The goose house needed to be secure, so that foxes couldn't attack the geese at night. It also needed to provide plenty of ventilation and protect the geese's straw from wet weather (the geese themselves are hardy enough and could be out in all weathers - if it was safe enough - but the straw mustn't get damp, because mouldy straw can cause illness in geese). The goose house is also a favourite nesting place for the geese, so in late spring at least one broody goose can be in there twenty four hours a day. Because of this, the door has to be able to stay open from the morning until we drive them all in at night.
|The Goose House|
At the time we built the house, we were fortunate to have access to plenty of wooden pallets (in fact, we were being paid to take them away), so we've used these for the core structure of the house. The house easily shelters 4-5 large geese (plus any large nest) and is 7ft 10 inches (2.41 metres) in length, 4 ft 9 inches (1.47 metres) in depth and 5ft 5inches (1.67 metres) in height (which is 10 pallets). We then used corrugated iron over the pallets which we had kept from our old (demolished) barn, with the last few inches under the roof uncovered for ventilation. The struts under the roof are pieces of an old pergola David had taken down for someone. For the floor inside, raised from the ground to avoid damp, we have a sheet of OSB board, which we cover with a thick layer of straw (and which can be scrubbed with animal-friendly disinfectant when the house is cleaned out). The door is a modified fence panel that shuts securely. The house is painted in black barn paint.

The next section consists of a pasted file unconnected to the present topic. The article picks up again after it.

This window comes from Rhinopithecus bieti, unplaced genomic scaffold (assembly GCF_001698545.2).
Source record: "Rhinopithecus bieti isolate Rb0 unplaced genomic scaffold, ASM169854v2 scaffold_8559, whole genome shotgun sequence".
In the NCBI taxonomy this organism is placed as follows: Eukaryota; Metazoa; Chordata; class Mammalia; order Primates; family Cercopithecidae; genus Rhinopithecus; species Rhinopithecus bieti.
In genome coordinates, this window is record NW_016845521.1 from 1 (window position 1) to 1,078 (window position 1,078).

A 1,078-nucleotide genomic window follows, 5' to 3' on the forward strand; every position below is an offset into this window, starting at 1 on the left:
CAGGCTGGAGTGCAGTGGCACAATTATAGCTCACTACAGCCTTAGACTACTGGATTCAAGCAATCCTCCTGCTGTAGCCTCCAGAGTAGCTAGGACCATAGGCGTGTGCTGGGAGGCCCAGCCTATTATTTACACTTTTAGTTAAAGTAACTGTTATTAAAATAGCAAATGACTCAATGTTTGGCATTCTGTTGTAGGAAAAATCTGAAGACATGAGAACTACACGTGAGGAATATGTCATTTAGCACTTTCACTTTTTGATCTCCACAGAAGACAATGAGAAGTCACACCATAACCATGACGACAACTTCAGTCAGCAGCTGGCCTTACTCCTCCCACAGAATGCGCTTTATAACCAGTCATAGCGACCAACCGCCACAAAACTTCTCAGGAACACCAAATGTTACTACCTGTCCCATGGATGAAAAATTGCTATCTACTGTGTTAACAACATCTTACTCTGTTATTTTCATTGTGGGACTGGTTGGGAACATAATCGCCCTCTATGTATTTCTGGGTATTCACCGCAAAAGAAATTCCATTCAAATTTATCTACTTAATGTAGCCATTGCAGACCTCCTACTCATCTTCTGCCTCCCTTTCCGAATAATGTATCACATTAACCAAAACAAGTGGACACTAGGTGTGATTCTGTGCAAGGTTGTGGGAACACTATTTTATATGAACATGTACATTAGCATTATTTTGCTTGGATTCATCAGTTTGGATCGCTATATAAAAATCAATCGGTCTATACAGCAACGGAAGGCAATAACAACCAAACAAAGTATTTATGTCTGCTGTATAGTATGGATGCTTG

The sheep shelter is just the same, but larger and longer with an open front. The sheep wander in there when it rains or snows or they sometimes disappear in there for shade in hot weather. As we only have three wethers and don't get involved in lambing, we don't need a lambing shed - and our sheep are outside all year round. The shelter has a small pen in front, so we steer them in there when we want to shear them or give them health checks and treatment.
The chicken house, though, is the exception to this, as here we did spend out to have one made by a village carpentry business. We submitted a design to them for a raised house, including lay boxes, with a ramp leading down to into a large pen. After this summer's attack by a fox, the chickens are now kept in the pen when we're not able to keep on eye on them. Otherwise they're let outside. The pen has a roof, which the chickens have certainly appreciated in this summer's wet weather and we regularly mulch the ground. The raised house, and the roof, also provide shade in the pen. We use sawdust (also from the carpentry business!) for the floor in the house and for the lay boxes.
|The Chicken House|